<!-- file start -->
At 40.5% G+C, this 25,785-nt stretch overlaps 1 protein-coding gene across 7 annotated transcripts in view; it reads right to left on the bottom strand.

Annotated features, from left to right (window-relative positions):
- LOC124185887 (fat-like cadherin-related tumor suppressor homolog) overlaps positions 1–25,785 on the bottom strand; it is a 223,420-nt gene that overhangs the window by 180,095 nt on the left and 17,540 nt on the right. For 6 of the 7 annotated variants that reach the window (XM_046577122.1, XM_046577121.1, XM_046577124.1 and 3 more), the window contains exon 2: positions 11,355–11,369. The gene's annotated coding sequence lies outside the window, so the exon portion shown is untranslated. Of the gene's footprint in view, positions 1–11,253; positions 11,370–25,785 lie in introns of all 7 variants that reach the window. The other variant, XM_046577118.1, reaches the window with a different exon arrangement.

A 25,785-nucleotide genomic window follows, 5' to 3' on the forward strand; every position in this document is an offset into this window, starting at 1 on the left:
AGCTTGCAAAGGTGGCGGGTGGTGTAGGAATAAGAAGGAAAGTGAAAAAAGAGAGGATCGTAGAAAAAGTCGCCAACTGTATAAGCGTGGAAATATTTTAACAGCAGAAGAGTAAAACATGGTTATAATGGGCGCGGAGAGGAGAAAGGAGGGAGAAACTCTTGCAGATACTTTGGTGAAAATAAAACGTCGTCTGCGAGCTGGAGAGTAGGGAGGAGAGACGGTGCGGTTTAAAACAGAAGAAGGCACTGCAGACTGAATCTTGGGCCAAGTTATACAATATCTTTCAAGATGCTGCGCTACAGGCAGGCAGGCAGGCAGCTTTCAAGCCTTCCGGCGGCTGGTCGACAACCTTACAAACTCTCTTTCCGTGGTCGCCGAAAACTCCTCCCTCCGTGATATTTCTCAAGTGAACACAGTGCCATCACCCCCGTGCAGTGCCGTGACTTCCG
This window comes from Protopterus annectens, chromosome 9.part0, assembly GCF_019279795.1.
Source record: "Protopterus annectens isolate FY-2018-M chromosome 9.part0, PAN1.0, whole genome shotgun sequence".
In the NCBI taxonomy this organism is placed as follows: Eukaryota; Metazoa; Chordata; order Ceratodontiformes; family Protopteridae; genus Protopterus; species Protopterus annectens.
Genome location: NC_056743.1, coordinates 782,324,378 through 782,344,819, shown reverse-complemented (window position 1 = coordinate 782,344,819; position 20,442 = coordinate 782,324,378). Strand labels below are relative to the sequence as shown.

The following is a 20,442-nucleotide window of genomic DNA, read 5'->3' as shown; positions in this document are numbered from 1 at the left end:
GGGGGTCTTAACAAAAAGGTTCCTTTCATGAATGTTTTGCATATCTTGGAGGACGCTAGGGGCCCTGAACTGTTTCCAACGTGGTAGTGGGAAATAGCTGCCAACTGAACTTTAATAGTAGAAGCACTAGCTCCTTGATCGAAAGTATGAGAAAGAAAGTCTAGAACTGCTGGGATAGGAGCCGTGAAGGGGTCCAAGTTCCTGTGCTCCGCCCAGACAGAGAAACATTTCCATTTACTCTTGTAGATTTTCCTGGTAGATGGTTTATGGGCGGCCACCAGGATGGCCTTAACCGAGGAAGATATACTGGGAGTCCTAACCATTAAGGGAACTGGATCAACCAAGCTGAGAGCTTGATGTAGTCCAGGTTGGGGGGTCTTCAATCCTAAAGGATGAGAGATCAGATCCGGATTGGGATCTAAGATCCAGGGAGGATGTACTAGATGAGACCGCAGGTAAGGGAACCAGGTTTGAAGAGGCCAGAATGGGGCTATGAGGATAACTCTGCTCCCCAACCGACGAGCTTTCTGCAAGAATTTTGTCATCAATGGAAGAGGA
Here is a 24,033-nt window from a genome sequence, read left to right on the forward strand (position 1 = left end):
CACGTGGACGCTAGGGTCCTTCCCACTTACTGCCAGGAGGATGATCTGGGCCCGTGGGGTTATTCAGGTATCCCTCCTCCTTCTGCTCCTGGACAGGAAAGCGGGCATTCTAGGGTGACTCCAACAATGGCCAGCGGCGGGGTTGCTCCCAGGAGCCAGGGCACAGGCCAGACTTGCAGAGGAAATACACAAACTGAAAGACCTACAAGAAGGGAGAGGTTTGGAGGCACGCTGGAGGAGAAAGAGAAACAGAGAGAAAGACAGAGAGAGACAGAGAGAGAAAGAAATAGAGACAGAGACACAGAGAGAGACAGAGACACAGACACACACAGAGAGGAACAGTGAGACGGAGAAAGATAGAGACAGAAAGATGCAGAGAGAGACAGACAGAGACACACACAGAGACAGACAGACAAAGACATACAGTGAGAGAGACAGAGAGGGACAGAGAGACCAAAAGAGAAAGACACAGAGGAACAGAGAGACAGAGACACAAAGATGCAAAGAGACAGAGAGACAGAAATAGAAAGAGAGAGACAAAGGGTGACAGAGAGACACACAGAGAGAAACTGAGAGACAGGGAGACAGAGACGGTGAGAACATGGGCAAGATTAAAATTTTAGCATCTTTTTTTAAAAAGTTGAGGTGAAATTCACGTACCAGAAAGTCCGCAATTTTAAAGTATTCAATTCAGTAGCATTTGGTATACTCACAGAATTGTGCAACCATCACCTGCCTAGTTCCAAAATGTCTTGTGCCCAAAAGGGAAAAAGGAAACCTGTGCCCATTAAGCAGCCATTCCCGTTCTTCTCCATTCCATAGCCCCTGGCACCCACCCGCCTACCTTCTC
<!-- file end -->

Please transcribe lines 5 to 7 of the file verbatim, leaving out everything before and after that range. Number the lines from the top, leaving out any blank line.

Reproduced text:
AGCTTGCAAAGGTGGCGGGTGGTGTAGGAATAAGAAGGAAAGTGAAAAAAGAGAGGATCGTAGAAAAAGTCGCCAACTGTATAAGCGTGGAAATATTTTAACAGCAGAAGAGTAAAACATGGTTATAATGGGCGCGGAGAGGAGAAAGGAGGGAGAAACTCTTGCAGATACTTTGGTGAAAATAAAACGTCGTCTGCGAGCTGGAGAGTAGGGAGGAGAGACGGTGCGGTTTAAAACAGAAGAAGGCACTGCAGACTGAATCTTGGGCCAAGTTATACAATATCTTTCAAGATGCTGCGCTACAGGCAGGCAGGCAGGCAGCTTTCAAGCCTTCCGGCGGCTGGTCGACAACCTTACAAACTCTCTTTCCGTGGTCGCCGAAAACTCCTCCCTCCGTGATATTTCTCAAGTGAACACAGTGCCATCACCCCCGTGCAGTGCCGTGACTTCCG
This window comes from Protopterus annectens, chromosome 9.part0, assembly GCF_019279795.1.
Source record: "Protopterus annectens isolate FY-2018-M chromosome 9.part0, PAN1.0, whole genome shotgun sequence".